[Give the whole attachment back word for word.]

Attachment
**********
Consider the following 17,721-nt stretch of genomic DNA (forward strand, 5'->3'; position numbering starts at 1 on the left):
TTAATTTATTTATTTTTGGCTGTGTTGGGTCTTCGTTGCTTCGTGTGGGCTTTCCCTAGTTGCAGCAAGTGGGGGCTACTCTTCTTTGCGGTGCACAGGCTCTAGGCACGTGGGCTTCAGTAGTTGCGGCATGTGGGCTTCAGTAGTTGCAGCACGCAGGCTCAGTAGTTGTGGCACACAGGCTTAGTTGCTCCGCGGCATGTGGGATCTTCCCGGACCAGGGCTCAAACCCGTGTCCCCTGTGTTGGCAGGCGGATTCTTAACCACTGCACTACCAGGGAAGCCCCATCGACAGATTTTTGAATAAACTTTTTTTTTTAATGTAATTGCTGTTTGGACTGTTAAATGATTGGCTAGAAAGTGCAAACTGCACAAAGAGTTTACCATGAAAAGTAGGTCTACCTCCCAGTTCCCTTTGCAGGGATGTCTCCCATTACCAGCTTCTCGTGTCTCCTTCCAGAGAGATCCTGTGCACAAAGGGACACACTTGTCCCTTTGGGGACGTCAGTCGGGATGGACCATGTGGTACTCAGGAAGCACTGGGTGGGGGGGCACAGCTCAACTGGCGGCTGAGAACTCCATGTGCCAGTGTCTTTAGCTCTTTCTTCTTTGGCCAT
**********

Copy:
Consider the following 17,721-nt stretch of genomic DNA (forward strand, 5'->3'; position numbering starts at 1 on the left):
TTAATTTATTTATTTTTGGCTGTGTTGGGTCTTCGTTGCTTCGTGTGGGCTTTCCCTAGTTGCAGCAAGTGGGGGCTACTCTTCTTTGCGGTGCACAGGCTCTAGGCACGTGGGCTTCAGTAGTTGCGGCATGTGGGCTTCAGTAGTTGCAGCACGCAGGCTCAGTAGTTGTGGCACACAGGCTTAGTTGCTCCGCGGCATGTGGGATCTTCCCGGACCAGGGCTCAAACCCGTGTCCCCTGTGTTGGCAGGCGGATTCTTAACCACTGCACTACCAGGGAAGCCCCATCGACAGATTTTTGAATAAACTTTTTTTTTTAATGTAATTGCTGTTTGGACTGTTAAATGATTGGCTAGAAAGTGCAAACTGCACAAAGAGTTTACCATGAAAAGTAGGTCTACCTCCCAGTTCCCTTTGCAGGGATGTCTCCCATTACCAGCTTCTCGTGTCTCCTTCCAGAGAGATCCTGTGCACAAAGGGACACACTTGTCCCTTTGGGGACGTCAGTCGGGATGGACCATGTGGTACTCAGGAAGCACTGGGTGGGGGGGCACAGCTCAACTGGCGGCTGAGAACTCCATGTGCCAGTGTCTTTAGCTCTTTCTTCTTTGGCCAT